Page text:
Put a cap on itPosted: February 7, 2010
I can’t stop staring at people’s hats. Seriously. It’s completely subconscious . I’ve lost count of the number of times I’ve come to after a brief daytime reverie – usually while sitting on the tube or a train – to find myself staring at a spot about four inches above a pair of curious and occasionally peeved eyes, staring right back at me. I promise you I’m not a hat fetishist, nor am I planning to liberate these hats from about their owners’ ears and run off into the distance. All I want to know is if they’re handmade.
One month in I’m still pretty new to knitting, so I’m not yet able to tell the difference between hand-knitting and machine. Plus I’ve spent the last month spurning the high street knitwear, preferring to gaze lustfully (and ambitiously) at yarn and patterns in specialist stores and online so I have no idea what’s in-store at the moment. There’s one hat that I’ve seen five or six times now in a variety of colours: a slouchy beret with a chunky star-like stitch for the first ten or twelve rows and then a stockinette stitch with a spiral pattern. I can only assume this is high street and, given the frequency, my money’s on Topshop or Primark. But I just don’t know.
Plus as a new knitter who’s relied primarily on books and the web thus far, I have no real understanding of how many knitters are out there. Stitch ‘n Bitch London regularly have 100-150 knitters at their weekly meetings in Central London. That’s a lot of people. I’ve yet to make it along to one of their meetings but it’s firmly on my list of to-dos in the coming weeks. Until then though, I’ve no idea what any of these other knitters look like, or what age group many fall into. Any one of them could be the girl who sits opposite me on the train, with the wide variety of excellent wooly hats (I’ve counted six so far and they all match different handbags, seriously). It would also explain why she regards my train knitting – still the scarf – with a faint glimpse of amusement in between pages of her Metro free-sheet newspaper; it’s not exactly advanced knitting and it’s far from perfect in places.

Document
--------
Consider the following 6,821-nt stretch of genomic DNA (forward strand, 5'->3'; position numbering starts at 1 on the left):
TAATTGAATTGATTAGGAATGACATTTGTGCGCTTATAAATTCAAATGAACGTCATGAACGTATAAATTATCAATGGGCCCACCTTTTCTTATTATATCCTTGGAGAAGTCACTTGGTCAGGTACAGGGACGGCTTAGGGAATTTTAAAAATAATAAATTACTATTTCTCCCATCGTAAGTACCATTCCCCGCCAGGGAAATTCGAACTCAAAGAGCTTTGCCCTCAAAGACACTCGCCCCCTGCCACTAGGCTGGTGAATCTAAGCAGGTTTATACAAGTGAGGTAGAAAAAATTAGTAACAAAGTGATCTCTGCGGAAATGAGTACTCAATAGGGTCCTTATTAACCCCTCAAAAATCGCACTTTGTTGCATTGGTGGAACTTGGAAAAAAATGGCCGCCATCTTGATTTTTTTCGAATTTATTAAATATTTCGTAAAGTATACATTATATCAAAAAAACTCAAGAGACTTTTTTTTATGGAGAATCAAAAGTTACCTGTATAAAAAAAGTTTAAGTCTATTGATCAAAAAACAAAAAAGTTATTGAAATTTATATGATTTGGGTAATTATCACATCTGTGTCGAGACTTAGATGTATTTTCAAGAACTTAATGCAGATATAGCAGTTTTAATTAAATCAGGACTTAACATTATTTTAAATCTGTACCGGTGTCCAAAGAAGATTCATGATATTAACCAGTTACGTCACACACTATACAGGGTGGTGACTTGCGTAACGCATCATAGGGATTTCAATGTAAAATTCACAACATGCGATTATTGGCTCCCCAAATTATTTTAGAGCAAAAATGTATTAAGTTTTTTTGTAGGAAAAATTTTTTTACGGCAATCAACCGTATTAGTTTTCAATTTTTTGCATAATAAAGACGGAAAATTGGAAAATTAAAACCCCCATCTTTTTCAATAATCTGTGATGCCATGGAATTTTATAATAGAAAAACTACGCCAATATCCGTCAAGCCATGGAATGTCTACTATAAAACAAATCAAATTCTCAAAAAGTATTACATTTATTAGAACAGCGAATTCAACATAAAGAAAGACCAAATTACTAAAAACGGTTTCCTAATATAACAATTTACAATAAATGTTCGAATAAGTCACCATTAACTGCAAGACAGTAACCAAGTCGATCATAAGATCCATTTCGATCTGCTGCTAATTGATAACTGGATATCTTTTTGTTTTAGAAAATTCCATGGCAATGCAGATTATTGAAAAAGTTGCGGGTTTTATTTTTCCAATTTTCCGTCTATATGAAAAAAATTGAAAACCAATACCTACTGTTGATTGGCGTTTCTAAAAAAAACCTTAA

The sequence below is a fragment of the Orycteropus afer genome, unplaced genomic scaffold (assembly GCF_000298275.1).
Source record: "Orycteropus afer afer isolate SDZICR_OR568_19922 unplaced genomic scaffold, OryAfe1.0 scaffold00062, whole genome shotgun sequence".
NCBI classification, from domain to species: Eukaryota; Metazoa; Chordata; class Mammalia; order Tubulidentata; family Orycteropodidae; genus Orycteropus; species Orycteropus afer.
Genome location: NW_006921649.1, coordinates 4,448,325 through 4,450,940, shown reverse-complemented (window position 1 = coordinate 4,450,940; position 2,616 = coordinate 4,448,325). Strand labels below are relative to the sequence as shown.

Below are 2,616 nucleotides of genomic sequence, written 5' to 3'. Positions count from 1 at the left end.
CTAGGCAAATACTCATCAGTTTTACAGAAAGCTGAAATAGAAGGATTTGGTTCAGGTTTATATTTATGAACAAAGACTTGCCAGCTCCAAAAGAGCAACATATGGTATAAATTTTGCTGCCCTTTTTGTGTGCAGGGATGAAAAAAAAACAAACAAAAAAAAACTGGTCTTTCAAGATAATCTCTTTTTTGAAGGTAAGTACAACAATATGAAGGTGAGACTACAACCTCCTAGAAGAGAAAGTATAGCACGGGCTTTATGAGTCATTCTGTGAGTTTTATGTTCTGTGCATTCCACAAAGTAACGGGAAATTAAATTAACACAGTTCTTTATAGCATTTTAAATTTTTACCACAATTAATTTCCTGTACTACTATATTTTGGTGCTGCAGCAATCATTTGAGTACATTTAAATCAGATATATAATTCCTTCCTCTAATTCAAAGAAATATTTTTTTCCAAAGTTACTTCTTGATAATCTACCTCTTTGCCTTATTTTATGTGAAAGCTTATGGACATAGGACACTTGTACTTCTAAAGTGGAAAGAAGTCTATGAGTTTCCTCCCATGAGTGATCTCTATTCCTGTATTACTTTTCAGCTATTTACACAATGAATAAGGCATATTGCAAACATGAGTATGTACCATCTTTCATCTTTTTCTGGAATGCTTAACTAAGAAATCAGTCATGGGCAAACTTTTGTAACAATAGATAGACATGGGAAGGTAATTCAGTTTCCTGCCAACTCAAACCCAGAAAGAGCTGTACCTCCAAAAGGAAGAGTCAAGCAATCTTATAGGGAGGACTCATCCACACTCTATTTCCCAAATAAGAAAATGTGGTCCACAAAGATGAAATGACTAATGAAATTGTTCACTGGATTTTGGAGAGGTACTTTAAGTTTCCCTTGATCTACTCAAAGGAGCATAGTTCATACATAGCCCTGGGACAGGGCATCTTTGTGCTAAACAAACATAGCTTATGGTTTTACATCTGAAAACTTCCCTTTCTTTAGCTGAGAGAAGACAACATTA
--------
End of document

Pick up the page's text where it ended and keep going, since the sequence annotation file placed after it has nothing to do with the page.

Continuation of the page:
I don’t know. They could all be shop-bought. Perhaps she scours Accessorize with the same childish excitement that I get when I go through Café Knit or Texere. Maybe the shops of London are currently full to the brim with chunky knitwear that could rival even the most expert of knitters. Or maybe – just maybe – there’s more knitters out there than I think. Either way I really need to stop staring at random people’s heads. Sooner or later someone’s bound to take advantage of my knitting needles.